…that I may know Him and the power of His resurrection, and the fellowship of His sufferings, being conformed to His death, if, by any means, I may attain to the resurrection from the dead. Philippians 3:10-11 NKJV
On March 12, 1998, Stephen Wrigley Peifer died. Born with a very rare disease, the eight-day-old baby never had a chance to live.
Stephen was not the only one who died that day. A very vital something died in his parents, too. Steve and Nancy Peifer found themselves in a place beyond grief. A way of living came to an end. They both recognized that their lives simply could not go on.
Eight years later, in an internationally televised special, CNN recognized Steve and Nancy as true “Heroes‚” in the world.
What happened in those eight years?
Very simply, the Peifers allowed their American life to fall into the ground and die (John 12:24). Out of their profound grief, they moved to Kenya to spend one year working with a school.
But, as they saw the true face of poverty and hunger, they both recognized they simply could not return to their old life. They clearly saw that – contrary to the modern consumerist culture – life did not belong to them. They had to pour it all out. A certain destiny was absorbing them into something larger than their own family and their own grief.
They set out to do something about hunger in Kenya. Today, as a result of their efforts, 18,000 children have enough to eat each day. They have also built solar-powered computer labs in some of the most isolated areas of Kenya.
True to the pattern of John 12:24, when their life fell into the soil and died, it produced a harvest for the deep and wide blessing of others.
Resurrection is a Power
Many people, including Christians, view the Resurrection only as a great historical event. They pause each Easter to reverently remember the death and resurrection of Christ.
But, resurrection is also a force, a power that belongs only to God.
The death and resurrection of Jesus was much more than just something that happened one time. It was an historic demonstration of God’s attitude and power.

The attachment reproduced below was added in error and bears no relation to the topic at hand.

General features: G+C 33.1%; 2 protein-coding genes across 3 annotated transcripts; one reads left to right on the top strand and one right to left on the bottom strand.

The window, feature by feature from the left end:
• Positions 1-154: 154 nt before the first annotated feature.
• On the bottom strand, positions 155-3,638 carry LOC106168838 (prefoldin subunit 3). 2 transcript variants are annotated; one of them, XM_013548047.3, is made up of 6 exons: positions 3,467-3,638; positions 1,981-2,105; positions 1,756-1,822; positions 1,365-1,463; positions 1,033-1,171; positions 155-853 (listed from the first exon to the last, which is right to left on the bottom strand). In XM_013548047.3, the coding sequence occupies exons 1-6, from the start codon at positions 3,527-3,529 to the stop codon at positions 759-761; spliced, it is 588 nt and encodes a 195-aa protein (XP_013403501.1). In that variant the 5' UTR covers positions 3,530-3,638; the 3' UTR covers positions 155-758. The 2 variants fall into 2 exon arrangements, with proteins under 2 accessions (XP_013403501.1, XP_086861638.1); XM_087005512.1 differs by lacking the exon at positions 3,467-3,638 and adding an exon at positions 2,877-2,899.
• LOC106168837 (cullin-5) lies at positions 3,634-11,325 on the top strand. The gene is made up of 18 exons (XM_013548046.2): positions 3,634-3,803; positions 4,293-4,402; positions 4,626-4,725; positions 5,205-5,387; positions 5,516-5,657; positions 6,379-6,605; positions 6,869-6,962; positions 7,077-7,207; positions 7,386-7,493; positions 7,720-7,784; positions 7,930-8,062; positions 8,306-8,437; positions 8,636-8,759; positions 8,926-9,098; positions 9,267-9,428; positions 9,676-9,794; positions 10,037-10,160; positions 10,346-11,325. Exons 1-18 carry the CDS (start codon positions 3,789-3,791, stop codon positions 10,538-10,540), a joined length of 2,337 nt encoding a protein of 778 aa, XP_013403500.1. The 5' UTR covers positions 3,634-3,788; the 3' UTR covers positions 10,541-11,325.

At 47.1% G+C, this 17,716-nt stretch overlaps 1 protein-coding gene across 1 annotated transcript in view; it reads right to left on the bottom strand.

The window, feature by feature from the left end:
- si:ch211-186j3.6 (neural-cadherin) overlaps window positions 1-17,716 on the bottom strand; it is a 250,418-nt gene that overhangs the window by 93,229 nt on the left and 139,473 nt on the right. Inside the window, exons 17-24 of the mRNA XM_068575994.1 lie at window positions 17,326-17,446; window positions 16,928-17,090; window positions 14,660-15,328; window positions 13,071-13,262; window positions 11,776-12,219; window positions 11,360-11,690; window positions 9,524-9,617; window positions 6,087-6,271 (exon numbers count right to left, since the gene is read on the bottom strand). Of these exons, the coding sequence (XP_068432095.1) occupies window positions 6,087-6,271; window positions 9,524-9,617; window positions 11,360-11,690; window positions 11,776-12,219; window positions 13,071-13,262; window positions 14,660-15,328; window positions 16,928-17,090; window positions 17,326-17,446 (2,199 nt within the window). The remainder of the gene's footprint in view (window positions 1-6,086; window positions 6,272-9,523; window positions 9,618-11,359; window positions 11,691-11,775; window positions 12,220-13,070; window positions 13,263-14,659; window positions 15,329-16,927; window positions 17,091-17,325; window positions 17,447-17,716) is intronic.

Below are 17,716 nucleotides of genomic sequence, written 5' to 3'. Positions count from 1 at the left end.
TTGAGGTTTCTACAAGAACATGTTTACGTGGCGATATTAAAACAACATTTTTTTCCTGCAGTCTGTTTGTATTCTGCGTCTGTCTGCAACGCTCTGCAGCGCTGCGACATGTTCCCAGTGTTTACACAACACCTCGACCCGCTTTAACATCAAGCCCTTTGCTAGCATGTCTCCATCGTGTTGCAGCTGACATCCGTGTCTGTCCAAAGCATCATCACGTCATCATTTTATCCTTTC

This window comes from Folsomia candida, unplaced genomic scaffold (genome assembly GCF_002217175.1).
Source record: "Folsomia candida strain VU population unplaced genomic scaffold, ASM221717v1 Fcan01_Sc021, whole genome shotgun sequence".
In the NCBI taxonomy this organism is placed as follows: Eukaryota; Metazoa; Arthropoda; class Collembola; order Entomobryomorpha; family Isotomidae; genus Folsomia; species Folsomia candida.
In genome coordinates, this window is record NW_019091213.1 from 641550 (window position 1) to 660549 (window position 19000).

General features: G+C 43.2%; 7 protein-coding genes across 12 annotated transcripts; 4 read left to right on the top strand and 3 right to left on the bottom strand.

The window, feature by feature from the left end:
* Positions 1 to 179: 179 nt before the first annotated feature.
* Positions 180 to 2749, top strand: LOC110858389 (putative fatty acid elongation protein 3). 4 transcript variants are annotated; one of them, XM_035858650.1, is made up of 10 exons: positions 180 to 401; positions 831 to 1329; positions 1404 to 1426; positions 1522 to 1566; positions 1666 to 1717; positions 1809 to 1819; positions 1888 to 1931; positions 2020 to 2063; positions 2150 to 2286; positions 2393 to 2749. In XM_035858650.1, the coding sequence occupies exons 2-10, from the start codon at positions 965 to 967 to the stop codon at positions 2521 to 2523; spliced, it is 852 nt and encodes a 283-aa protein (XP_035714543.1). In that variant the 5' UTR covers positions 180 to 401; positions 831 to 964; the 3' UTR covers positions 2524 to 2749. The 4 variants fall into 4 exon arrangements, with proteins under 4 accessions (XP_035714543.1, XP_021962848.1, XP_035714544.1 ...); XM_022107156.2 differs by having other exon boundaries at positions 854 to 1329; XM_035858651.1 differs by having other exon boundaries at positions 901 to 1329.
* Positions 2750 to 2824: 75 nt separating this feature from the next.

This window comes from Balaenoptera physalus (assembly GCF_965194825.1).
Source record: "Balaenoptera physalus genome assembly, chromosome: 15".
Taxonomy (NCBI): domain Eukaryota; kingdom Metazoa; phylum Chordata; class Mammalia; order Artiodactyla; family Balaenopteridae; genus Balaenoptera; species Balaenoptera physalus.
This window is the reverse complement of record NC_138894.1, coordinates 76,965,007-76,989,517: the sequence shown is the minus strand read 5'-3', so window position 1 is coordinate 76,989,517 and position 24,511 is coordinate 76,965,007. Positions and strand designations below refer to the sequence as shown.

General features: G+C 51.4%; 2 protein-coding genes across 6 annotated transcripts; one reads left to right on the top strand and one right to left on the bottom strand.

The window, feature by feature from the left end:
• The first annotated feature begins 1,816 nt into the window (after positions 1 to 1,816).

When we come to a place where we die to our own dreams and preferences and possessions and agendas – when we let it all fall into the ground and just pass away and be covered over with dirt – the very same power that raised Jesus from the dead comes into the story.
In the pattern of our Lord, we cannot taste the power of the Resurrection without first going the way of the cross.
It seems that the cross never kills the ignored or tolerated parts of our life. It always seems to demand life’s most cherished dimensions and details.
When we read the story of Abraham sacrificing his son Isaac, we often miss the fact that Abraham is the one who died that day. The father who walked back down the mountain was a different Abraham than the one who ascended it.
His personal ideas and affections as a father had to die, to be poured out, so that the infinitely larger purpose of God could flow into his heart. Because Abraham died to himself, God could trust him to carry the seed that would bless the whole earth for all time.
God exchanged Abraham’s old life – very provincial, personal and limited – with the unlimited and panoramic sweep of the Lord’s generosity for the whole earth. Abraham became one of the largest figures in world history because he released his cherished and only son Isaac into the hand of God.
Cashing in the personal for the eternal
Steve and Nancy Peifer have been my friends for more than a quarter century. They were always a blessing to the relatively small circle of people who knew them. They served the Lord, blessed their friends and neighbors, raised a family and lived out the American dream.
But, when they “died,‚” they were lifted beyond the limits of their old life and carried up to the much larger life that only God could have produced. As CNN recognized, their life today carries immeasurable benefit for countless people.
A seed is one of the most mysterious things in all of God’s creation. When you hold a grain of wheat in your hand, you are holding much more than a seed; you hold future fields and generations of wheat.
The seed in your hand may belong to you. Yes, you can eat it. But, if you drop it into the ground and walk away, by its own death it takes on a brand new and limitless life. It can literally feed millions.
Jesus’ friends and disciples could not understand the cross.
How would it even be possible that their Friend, the youthful and very vibrant Jesus, could just, you know, die? And, besides, He was just a magnificent man, such a continual fountain of blessing and health and provision for them and hundreds, perhaps thousands, of others.
Such wonderful blessings are supposed to continue. A “God-who-is-good-all-the-time‚” just had to know that they really needed the One whom He gave. Surely, He would remain with them every day of their lives.
But, the largeness of God knew that the personal and very local relationships with Jesus would have to be cashed in for the grand eternal purpose.
What about the gifts that God has deposited in you? Were they given for your own life? For your own family? Did God give them so that you could control and dispense them according to your vision and agenda?
Or, does He have a harvest in mind?